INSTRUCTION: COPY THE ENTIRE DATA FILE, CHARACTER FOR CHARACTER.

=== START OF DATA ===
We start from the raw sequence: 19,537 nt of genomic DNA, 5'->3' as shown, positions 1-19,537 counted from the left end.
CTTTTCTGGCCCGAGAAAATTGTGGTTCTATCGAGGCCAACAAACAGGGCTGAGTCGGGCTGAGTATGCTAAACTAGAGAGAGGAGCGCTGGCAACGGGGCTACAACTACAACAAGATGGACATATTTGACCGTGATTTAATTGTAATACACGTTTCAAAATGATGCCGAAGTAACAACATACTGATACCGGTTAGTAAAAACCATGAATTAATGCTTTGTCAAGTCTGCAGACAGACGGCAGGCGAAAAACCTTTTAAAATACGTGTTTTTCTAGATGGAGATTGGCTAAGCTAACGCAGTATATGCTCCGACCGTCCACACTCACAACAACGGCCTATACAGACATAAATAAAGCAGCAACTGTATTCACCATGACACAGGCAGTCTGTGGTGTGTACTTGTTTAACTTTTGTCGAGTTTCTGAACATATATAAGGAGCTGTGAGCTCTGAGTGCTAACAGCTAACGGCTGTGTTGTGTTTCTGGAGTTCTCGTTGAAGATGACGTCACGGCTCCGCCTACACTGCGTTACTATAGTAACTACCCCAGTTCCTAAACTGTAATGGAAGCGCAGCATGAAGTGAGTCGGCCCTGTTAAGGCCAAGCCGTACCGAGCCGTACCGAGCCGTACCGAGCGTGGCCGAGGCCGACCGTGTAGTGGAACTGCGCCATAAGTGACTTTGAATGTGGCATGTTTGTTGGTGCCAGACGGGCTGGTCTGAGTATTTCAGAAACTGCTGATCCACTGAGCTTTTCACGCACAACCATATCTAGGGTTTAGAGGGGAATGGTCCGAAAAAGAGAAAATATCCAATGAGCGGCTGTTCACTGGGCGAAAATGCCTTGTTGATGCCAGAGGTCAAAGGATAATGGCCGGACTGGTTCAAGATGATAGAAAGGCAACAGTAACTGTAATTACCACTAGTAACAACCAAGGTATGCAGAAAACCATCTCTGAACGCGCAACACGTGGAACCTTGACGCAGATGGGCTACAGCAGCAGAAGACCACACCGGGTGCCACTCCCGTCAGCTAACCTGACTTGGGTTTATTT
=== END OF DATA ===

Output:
We start from the raw sequence: 19,537 nt of genomic DNA, 5'->3' as shown, positions 1-19,537 counted from the left end.
CTTTTCTGGCCCGAGAAAATTGTGGTTCTATCGAGGCCAACAAACAGGGCTGAGTCGGGCTGAGTATGCTAAACTAGAGAGAGGAGCGCTGGCAACGGGGCTACAACTACAACAAGATGGACATATTTGACCGTGATTTAATTGTAATACACGTTTCAAAATGATGCCGAAGTAACAACATACTGATACCGGTTAGTAAAAACCATGAATTAATGCTTTGTCAAGTCTGCAGACAGACGGCAGGCGAAAAACCTTTTAAAATACGTGTTTTTCTAGATGGAGATTGGCTAAGCTAACGCAGTATATGCTCCGACCGTCCACACTCACAACAACGGCCTATACAGACATAAATAAAGCAGCAACTGTATTCACCATGACACAGGCAGTCTGTGGTGTGTACTTGTTTAACTTTTGTCGAGTTTCTGAACATATATAAGGAGCTGTGAGCTCTGAGTGCTAACAGCTAACGGCTGTGTTGTGTTTCTGGAGTTCTCGTTGAAGATGACGTCACGGCTCCGCCTACACTGCGTTACTATAGTAACTACCCCAGTTCCTAAACTGTAATGGAAGCGCAGCATGAAGTGAGTCGGCCCTGTTAAGGCCAAGCCGTACCGAGCCGTACCGAGCCGTACCGAGCGTGGCCGAGGCCGACCGTGTAGTGGAACTGCGCCATAAGTGACTTTGAATGTGGCATGTTTGTTGGTGCCAGACGGGCTGGTCTGAGTATTTCAGAAACTGCTGATCCACTGAGCTTTTCACGCACAACCATATCTAGGGTTTAGAGGGGAATGGTCCGAAAAAGAGAAAATATCCAATGAGCGGCTGTTCACTGGGCGAAAATGCCTTGTTGATGCCAGAGGTCAAAGGATAATGGCCGGACTGGTTCAAGATGATAGAAAGGCAACAGTAACTGTAATTACCACTAGTAACAACCAAGGTATGCAGAAAACCATCTCTGAACGCGCAACACGTGGAACCTTGACGCAGATGGGCTACAGCAGCAGAAGACCACACCGGGTGCCACTCCCGTCAGCTAACCTGACTTGGGTTTATTT